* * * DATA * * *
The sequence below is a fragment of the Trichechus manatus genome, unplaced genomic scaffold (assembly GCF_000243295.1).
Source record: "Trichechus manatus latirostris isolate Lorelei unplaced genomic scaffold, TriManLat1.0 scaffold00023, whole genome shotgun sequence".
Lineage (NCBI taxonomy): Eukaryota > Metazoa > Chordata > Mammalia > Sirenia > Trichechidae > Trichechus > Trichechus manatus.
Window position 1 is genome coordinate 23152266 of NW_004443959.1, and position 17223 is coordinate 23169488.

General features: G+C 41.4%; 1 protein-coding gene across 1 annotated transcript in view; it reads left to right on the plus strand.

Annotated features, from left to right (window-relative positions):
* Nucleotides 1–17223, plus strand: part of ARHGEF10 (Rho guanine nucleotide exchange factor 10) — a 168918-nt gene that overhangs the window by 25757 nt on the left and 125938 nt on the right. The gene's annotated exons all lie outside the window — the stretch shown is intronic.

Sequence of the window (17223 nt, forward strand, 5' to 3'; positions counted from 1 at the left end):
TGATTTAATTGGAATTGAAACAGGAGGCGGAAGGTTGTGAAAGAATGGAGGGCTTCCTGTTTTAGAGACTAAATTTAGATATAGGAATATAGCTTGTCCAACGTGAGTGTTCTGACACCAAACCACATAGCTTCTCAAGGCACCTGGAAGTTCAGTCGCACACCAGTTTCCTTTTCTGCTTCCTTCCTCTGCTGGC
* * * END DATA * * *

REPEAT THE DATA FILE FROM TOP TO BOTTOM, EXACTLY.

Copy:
The sequence below is a fragment of the Trichechus manatus genome, unplaced genomic scaffold (assembly GCF_000243295.1).
Source record: "Trichechus manatus latirostris isolate Lorelei unplaced genomic scaffold, TriManLat1.0 scaffold00023, whole genome shotgun sequence".
Lineage (NCBI taxonomy): Eukaryota > Metazoa > Chordata > Mammalia > Sirenia > Trichechidae > Trichechus > Trichechus manatus.
Window position 1 is genome coordinate 23152266 of NW_004443959.1, and position 17223 is coordinate 23169488.

General features: G+C 41.4%; 1 protein-coding gene across 1 annotated transcript in view; it reads left to right on the plus strand.

Annotated features, from left to right (window-relative positions):
* Nucleotides 1–17223, plus strand: part of ARHGEF10 (Rho guanine nucleotide exchange factor 10) — a 168918-nt gene that overhangs the window by 25757 nt on the left and 125938 nt on the right. The gene's annotated exons all lie outside the window — the stretch shown is intronic.

Sequence of the window (17223 nt, forward strand, 5' to 3'; positions counted from 1 at the left end):
TGATTTAATTGGAATTGAAACAGGAGGCGGAAGGTTGTGAAAGAATGGAGGGCTTCCTGTTTTAGAGACTAAATTTAGATATAGGAATATAGCTTGTCCAACGTGAGTGTTCTGACACCAAACCACATAGCTTCTCAAGGCACCTGGAAGTTCAGTCGCACACCAGTTTCCTTTTCTGCTTCCTTCCTCTGCTGGC